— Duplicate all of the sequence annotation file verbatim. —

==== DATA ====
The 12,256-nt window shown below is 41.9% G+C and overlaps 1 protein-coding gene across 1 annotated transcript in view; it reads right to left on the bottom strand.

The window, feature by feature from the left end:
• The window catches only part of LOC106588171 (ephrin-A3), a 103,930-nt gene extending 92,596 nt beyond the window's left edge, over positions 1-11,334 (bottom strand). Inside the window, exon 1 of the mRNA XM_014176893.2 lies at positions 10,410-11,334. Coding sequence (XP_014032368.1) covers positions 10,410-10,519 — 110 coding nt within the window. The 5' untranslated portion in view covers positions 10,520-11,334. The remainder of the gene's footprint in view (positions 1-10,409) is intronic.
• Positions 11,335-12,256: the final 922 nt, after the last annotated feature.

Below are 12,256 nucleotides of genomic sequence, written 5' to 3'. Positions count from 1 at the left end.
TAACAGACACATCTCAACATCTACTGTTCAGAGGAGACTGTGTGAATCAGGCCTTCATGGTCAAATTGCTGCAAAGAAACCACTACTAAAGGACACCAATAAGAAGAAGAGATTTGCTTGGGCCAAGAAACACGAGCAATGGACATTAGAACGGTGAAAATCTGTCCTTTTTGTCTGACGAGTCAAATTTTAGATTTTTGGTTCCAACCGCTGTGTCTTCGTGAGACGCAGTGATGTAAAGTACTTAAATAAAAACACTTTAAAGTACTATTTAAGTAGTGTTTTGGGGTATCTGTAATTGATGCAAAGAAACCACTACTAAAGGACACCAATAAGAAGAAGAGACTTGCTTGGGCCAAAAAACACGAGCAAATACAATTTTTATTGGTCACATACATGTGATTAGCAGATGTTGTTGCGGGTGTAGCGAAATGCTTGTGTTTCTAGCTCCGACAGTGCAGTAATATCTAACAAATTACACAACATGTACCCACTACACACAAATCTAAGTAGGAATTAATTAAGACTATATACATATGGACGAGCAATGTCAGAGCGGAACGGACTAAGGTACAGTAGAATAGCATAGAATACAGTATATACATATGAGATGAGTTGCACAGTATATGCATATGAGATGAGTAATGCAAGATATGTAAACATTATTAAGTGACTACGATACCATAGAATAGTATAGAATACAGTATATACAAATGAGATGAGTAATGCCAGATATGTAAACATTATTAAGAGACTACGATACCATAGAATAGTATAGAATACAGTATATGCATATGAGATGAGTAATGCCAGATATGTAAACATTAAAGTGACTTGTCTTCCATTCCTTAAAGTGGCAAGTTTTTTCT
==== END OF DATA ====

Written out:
The 12,256-nt window shown below is 41.9% G+C and overlaps 1 protein-coding gene across 1 annotated transcript in view; it reads right to left on the bottom strand.

The window, feature by feature from the left end:
• The window catches only part of LOC106588171 (ephrin-A3), a 103,930-nt gene extending 92,596 nt beyond the window's left edge, over positions 1-11,334 (bottom strand). Inside the window, exon 1 of the mRNA XM_014176893.2 lies at positions 10,410-11,334. Coding sequence (XP_014032368.1) covers positions 10,410-10,519 — 110 coding nt within the window. The 5' untranslated portion in view covers positions 10,520-11,334. The remainder of the gene's footprint in view (positions 1-10,409) is intronic.
• Positions 11,335-12,256: the final 922 nt, after the last annotated feature.

Below are 12,256 nucleotides of genomic sequence, written 5' to 3'. Positions count from 1 at the left end.
TAACAGACACATCTCAACATCTACTGTTCAGAGGAGACTGTGTGAATCAGGCCTTCATGGTCAAATTGCTGCAAAGAAACCACTACTAAAGGACACCAATAAGAAGAAGAGATTTGCTTGGGCCAAGAAACACGAGCAATGGACATTAGAACGGTGAAAATCTGTCCTTTTTGTCTGACGAGTCAAATTTTAGATTTTTGGTTCCAACCGCTGTGTCTTCGTGAGACGCAGTGATGTAAAGTACTTAAATAAAAACACTTTAAAGTACTATTTAAGTAGTGTTTTGGGGTATCTGTAATTGATGCAAAGAAACCACTACTAAAGGACACCAATAAGAAGAAGAGACTTGCTTGGGCCAAAAAACACGAGCAAATACAATTTTTATTGGTCACATACATGTGATTAGCAGATGTTGTTGCGGGTGTAGCGAAATGCTTGTGTTTCTAGCTCCGACAGTGCAGTAATATCTAACAAATTACACAACATGTACCCACTACACACAAATCTAAGTAGGAATTAATTAAGACTATATACATATGGACGAGCAATGTCAGAGCGGAACGGACTAAGGTACAGTAGAATAGCATAGAATACAGTATATACATATGAGATGAGTTGCACAGTATATGCATATGAGATGAGTAATGCAAGATATGTAAACATTATTAAGTGACTACGATACCATAGAATAGTATAGAATACAGTATATACAAATGAGATGAGTAATGCCAGATATGTAAACATTATTAAGAGACTACGATACCATAGAATAGTATAGAATACAGTATATGCATATGAGATGAGTAATGCCAGATATGTAAACATTAAAGTGACTTGTCTTCCATTCCTTAAAGTGGCAAGTTTTTTCT